Nothing can match the experience of watching a snow leopard stalk a herd of blue sheep or bharal. I gripped the tripod tightly with my left hand as I gently nudged the spotting scope to keep track of the snow leopard. It moved stealthily and kept itself behind a low rocky ridge, carefully watching the herd of bharal graze their way towards a couloir (a narrow mountain gully) with a forty foot drop.
We were tracking this elusive ghost of the mountains alongside our team of local leopard trackers. Khenrab, our lead tracker, grew up in Hemis National Park and knows the area like the back of his hand. With over 17 years of services as a forest guard, he is also a pioneer in the field of snow leopard conservation. Recently, he was the lead tracker for the BBC’s filming crew as they shot the incredible scenes of snow leopards featured in Planet Earth II. As the bharal made their way towards the couloir, Khenrab switched between his spotting scope, which was trained on the snow leopard, and his binoculars, which he used to determine where the sheep were headed.
The leading bharal leapt onto one of the couloirs rock faces and nimbly jumped from one side to the other in a graceful descent to the bottom. The rest of the herd began to follow. As the last ones made their way towards the descent, the snow leopard pounced into action, sending the stragglers into a stampede. They ran down the couloir with the predator at their heels. It was over in a split second. The snow leopard had bounced through the couloir with great agility, but the bharal were much faster.
I’ve been drawn to the high Himalayas for as long as I can remember. Growing up in the heart of India, in the dusty and flat central state of Madhya Pradesh, I was far removed from the lofty peaks and high valleys of the roof of the world. Yet, the presence of the great mountains was only ever a conversation or a photograph away.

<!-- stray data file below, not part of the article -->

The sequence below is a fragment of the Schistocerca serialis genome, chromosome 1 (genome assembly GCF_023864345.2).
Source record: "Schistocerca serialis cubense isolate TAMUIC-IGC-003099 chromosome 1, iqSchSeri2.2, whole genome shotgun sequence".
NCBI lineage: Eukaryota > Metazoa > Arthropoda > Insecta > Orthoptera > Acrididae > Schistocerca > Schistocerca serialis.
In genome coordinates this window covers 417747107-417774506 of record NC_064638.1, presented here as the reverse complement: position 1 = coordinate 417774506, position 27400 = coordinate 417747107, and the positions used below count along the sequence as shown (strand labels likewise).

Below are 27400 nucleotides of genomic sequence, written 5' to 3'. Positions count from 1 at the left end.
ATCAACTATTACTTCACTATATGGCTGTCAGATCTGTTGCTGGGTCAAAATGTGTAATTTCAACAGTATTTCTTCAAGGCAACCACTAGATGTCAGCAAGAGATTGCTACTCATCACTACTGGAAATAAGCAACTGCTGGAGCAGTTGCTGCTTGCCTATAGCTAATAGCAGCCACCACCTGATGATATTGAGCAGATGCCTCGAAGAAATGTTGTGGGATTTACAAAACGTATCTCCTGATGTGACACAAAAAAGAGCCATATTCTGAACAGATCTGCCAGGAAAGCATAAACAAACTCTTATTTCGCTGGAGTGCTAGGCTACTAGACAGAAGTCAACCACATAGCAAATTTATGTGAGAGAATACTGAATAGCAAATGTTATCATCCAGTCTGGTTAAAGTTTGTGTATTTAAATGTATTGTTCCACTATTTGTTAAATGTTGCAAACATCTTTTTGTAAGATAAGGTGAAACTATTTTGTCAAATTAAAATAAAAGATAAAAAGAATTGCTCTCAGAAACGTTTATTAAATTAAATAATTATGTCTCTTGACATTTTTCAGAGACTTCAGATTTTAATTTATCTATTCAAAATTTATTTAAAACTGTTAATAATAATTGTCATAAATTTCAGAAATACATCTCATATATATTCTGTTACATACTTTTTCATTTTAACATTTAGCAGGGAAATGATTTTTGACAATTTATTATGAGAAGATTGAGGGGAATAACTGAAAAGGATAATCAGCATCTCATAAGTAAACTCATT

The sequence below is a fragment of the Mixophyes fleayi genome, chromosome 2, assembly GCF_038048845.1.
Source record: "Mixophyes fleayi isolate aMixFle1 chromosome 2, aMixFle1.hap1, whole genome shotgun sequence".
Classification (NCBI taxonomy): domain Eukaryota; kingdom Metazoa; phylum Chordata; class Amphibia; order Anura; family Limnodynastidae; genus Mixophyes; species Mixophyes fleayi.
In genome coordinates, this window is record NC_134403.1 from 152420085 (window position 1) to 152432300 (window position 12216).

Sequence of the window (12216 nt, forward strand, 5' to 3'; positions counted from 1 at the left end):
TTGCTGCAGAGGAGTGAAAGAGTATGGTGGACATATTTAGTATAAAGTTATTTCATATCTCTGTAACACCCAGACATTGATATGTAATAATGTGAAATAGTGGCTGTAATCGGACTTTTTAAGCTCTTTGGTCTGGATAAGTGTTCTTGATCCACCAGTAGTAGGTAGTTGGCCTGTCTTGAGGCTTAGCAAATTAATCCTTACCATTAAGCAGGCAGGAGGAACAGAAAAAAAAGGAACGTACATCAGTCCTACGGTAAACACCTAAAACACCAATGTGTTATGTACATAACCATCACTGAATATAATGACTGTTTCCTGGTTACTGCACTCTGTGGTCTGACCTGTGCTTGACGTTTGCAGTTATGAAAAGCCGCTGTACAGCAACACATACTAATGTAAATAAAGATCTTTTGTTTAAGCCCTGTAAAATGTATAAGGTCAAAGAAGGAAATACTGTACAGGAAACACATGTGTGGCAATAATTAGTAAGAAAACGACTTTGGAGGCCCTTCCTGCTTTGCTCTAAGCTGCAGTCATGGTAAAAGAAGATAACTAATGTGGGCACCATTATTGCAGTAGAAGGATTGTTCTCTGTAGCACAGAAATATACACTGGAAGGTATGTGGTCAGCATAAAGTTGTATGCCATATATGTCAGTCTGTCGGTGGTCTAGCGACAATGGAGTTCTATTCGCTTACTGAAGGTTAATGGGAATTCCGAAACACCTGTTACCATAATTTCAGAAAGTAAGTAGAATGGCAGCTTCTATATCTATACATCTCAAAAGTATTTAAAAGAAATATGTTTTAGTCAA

Tucked away in this remote corner of the world, far from the rapid urbanisation and hot crowds of Indian cities, there’s an ancient way of living that still continues into the 21st century.
My father, from whom I get my love of photography, had a pretty impressive collection of large format photography books. Of those, my favourite was a huge book on Himalayan landscapes by Japanese photographer Yoshikazu Shirakawa. Over the years, I’ve flipped the pages of this book many a time, never getting tired of the magnificence of these incredible mountains.
Today, I’m privileged to spend over eight months of the year shooting in my favourite landscape, often at the intersection of two of the greatest mountain ranges on earth, the Himalayas and the Karakoram. Known as the Trans-Himalaya, this is one of the most spectacular regions of our planet. My neck of the woods falls in the far North of India at the crossroads of India, China, and Pakistan, in the Trans-Himalayan kingdom of Ladakh.